|MadSci Network: Agricultural Sciences|
Hi! The simple answer is that a quantitative test is probably not possible at home. The normal reference test, called the Kjeldahl Nitrogen Determination, requires strong acid, special heating and distillation equipment. The more traditional protein assay tests like Lowry and Biuret require special regents and a quantitative spectrophotometer.
You might on a "limited" basis be able to find someone at the state university to do the test. Many "soil testing" labs can measure nitrogen, which as a rough estimate, can be converted to protein by using the N (in, for example, grams) x 6.25 to get the grams of protein. (There usually is a small charge for this service.)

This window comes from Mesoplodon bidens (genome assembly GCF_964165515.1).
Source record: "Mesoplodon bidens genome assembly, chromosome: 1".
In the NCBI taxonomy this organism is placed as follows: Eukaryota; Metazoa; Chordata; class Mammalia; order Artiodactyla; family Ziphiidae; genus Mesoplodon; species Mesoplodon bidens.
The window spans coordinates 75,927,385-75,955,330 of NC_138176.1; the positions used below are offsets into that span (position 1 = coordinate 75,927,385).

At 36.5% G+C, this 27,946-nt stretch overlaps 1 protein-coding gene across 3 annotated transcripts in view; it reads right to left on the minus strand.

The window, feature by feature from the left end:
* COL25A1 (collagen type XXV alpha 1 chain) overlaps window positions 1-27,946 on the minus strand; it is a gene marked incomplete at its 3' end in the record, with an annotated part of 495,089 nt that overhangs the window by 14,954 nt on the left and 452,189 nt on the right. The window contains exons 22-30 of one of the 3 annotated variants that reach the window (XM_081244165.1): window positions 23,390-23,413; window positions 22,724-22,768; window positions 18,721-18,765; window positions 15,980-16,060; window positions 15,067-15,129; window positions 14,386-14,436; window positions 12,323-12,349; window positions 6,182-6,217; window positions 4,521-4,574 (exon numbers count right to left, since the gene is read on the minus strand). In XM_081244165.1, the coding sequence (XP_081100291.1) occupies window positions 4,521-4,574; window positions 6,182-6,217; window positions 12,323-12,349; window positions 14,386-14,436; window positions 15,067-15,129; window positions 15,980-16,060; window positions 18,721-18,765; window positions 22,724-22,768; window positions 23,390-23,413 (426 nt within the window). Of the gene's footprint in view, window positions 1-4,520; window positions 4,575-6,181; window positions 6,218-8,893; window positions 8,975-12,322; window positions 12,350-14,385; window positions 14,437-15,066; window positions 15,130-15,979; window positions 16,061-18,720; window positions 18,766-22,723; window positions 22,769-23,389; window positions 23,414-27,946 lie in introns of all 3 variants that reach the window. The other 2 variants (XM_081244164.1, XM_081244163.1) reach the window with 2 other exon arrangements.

I should mention that my guess is that if you have healthy chickens or other birds, that the egg protein composition will be very near that of commercial birds, and that the variation is probably due more to strain and weather differences than to an inherent difference between large and small scale operations.
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